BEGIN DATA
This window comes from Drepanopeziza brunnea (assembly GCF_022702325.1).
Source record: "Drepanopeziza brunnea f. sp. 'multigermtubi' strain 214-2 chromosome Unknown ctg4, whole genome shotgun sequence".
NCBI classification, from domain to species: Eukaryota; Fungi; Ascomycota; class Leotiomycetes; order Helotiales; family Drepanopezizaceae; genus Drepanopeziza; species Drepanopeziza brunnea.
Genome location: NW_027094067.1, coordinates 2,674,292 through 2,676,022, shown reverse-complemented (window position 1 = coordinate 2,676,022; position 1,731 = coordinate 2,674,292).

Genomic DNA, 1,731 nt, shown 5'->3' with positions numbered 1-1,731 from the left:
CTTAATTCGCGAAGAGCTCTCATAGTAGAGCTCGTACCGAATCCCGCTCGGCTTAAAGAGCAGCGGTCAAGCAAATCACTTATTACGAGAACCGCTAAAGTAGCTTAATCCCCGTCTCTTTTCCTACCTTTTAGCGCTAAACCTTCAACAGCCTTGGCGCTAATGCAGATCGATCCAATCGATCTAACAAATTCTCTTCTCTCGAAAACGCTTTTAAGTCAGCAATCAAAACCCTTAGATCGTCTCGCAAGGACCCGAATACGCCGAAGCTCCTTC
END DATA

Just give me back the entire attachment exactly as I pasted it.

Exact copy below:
This window comes from Drepanopeziza brunnea (assembly GCF_022702325.1).
Source record: "Drepanopeziza brunnea f. sp. 'multigermtubi' strain 214-2 chromosome Unknown ctg4, whole genome shotgun sequence".
NCBI classification, from domain to species: Eukaryota; Fungi; Ascomycota; class Leotiomycetes; order Helotiales; family Drepanopezizaceae; genus Drepanopeziza; species Drepanopeziza brunnea.
Genome location: NW_027094067.1, coordinates 2,674,292 through 2,676,022, shown reverse-complemented (window position 1 = coordinate 2,676,022; position 1,731 = coordinate 2,674,292).

Genomic DNA, 1,731 nt, shown 5'->3' with positions numbered 1-1,731 from the left:
CTTAATTCGCGAAGAGCTCTCATAGTAGAGCTCGTACCGAATCCCGCTCGGCTTAAAGAGCAGCGGTCAAGCAAATCACTTATTACGAGAACCGCTAAAGTAGCTTAATCCCCGTCTCTTTTCCTACCTTTTAGCGCTAAACCTTCAACAGCCTTGGCGCTAATGCAGATCGATCCAATCGATCTAACAAATTCTCTTCTCTCGAAAACGCTTTTAAGTCAGCAATCAAAACCCTTAGATCGTCTCGCAAGGACCCGAATACGCCGAAGCTCCTTC